51 Pages Posted: 22 Dec 2010
Date Written: December 21, 2010
We study the design of randomized controlled experiments in environments where outcomes are significantly affected by unobserved effort decisions taken by the subjects (agents). While standard randomized controlled trials (RCTs) are internally consistent, the unobservability of effort provision compromises external validity. We approach trial design as a principal-agent problem and show that natural extensions of RCTs - which we call selective trials - can help improve the external validity of experiments. In particular, selective trials can disentangle the effects of treatment, effort, and the interaction of treatment and effort. Moreover, they can help experimenters identify when measured treatment effects are affected by erroneous beliefs and inappropriate effort provision.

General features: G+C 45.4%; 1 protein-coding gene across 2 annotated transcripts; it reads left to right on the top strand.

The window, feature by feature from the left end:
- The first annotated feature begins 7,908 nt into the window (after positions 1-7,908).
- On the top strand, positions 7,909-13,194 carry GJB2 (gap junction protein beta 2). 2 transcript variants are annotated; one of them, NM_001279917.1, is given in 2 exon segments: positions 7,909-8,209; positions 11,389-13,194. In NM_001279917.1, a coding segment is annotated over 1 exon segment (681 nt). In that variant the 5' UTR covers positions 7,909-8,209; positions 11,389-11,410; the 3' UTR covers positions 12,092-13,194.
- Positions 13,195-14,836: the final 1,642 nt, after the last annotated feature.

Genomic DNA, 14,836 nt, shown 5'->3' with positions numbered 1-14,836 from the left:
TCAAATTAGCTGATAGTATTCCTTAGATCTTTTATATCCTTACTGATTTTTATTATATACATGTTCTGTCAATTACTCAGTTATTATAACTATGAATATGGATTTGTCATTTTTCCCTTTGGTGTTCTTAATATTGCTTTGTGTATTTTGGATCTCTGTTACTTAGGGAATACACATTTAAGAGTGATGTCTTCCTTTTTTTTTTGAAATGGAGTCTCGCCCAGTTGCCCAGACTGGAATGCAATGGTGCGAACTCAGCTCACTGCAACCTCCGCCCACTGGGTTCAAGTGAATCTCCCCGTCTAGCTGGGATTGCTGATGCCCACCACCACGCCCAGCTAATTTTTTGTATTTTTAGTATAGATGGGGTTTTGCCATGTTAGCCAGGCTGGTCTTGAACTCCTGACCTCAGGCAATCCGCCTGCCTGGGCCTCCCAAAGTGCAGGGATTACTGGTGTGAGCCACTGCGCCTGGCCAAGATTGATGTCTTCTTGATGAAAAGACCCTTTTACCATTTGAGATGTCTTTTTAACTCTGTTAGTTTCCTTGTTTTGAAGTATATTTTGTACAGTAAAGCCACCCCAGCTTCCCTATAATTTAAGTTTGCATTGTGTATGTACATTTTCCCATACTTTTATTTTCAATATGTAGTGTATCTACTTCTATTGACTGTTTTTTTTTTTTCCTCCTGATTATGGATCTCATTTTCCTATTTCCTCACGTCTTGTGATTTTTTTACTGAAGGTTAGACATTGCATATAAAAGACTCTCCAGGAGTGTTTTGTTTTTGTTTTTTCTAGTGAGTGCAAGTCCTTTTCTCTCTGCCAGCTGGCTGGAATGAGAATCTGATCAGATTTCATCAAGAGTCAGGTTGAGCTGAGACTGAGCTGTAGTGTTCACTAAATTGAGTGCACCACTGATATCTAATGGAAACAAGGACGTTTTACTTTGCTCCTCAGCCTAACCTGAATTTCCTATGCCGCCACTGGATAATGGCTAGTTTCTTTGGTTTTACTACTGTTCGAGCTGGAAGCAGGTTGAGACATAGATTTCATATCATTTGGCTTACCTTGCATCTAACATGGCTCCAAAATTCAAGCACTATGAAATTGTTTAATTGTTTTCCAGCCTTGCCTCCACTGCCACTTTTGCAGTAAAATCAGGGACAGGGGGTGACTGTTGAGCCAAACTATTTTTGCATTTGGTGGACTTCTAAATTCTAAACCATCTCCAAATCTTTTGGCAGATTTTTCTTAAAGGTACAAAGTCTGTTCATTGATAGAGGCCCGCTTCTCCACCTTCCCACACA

Keywords: Randomized Controlled Trials, Selective Trials, Blind Trials, Incentivized Trials, Marginal Treatment Effects, Mechanism Design, Selection, Heterogeneous Beliefs, Compliance
JEL Classification: C81, C93, D82, O12
Suggested Citation: Suggested Citation
Chassang, Sylvain and Padró i Miquel, Gerard and Snowberg, Erik, Selective Trials: A Principal-Agent Approach to Randomized Controlled Experiments (December 21, 2010). Economic Theory Center Working Paper No. 003-2010. Available at SSRN: https://ssrn.com/abstract=1729274 or http://dx.doi.org/10.2139/ssrn.1729274